After the Cover Letter and Title Page, add topic pages to show that you understand the position and needs of your boss or prospective client. If your proposal is complex, you might need to begin this section with a brief summary_a page or two that states the most important points you will describe in detail in the following pages. This sort of summary is called an Executive Summary for corporate clients or a Client Summary in a less formal proposal. Your goal in this section is to describe the needs, goals, and desires of your client (i.e., the person who will make the decision about whether or not to accept your proposal). This is not yet the place to talk about what you want to offer. In this section, you must demonstrate that you understand the other party's position and requirements.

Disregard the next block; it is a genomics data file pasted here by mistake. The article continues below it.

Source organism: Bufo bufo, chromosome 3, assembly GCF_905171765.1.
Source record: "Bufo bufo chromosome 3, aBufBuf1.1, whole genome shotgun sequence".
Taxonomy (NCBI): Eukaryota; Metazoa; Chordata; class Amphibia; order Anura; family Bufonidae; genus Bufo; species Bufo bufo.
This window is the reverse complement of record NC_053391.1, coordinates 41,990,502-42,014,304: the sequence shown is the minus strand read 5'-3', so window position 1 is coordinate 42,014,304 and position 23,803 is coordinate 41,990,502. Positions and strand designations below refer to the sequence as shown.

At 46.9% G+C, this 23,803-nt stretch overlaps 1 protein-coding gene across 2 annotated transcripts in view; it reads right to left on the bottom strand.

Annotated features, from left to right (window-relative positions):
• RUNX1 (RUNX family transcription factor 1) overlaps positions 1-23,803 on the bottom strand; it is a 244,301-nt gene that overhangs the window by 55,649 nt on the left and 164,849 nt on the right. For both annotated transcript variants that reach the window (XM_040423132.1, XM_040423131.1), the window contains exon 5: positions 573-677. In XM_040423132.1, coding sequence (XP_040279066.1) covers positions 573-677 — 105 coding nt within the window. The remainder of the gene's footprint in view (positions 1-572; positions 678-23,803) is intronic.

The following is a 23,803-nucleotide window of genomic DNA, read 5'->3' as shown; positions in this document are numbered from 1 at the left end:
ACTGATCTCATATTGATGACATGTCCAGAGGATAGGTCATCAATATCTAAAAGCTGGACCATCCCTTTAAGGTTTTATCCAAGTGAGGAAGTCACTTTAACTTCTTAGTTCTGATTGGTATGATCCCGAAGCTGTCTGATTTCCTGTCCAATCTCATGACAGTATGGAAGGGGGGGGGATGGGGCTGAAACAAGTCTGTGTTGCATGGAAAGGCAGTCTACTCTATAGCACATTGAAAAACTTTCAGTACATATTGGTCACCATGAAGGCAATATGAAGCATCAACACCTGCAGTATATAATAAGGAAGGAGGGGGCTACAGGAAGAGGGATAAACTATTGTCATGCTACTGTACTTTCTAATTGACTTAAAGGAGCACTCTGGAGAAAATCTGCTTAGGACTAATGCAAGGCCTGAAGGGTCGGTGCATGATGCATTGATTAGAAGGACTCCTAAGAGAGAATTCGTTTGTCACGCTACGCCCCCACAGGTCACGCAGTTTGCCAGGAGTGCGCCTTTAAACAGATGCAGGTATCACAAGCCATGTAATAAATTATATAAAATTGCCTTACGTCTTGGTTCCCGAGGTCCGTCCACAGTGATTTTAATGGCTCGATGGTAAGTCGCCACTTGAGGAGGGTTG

If you work in a Human Resources/Personnel department at a large corporation, or work for a small agency that sells temporary labor or executive search services, then you're in the business of evaluating personnel needs and pitching people and their skills. You may need to convince your boss or a new client of the need to create one or more new job positions, or persuade the boss or client to fill existing positions with personnel you recommend. Perhaps you are persuasive enough to do that with a phone call or casual conversation in the hallway, but odds are better that you will need to write a proposal to pitch your ideas and persuade the client or upper management.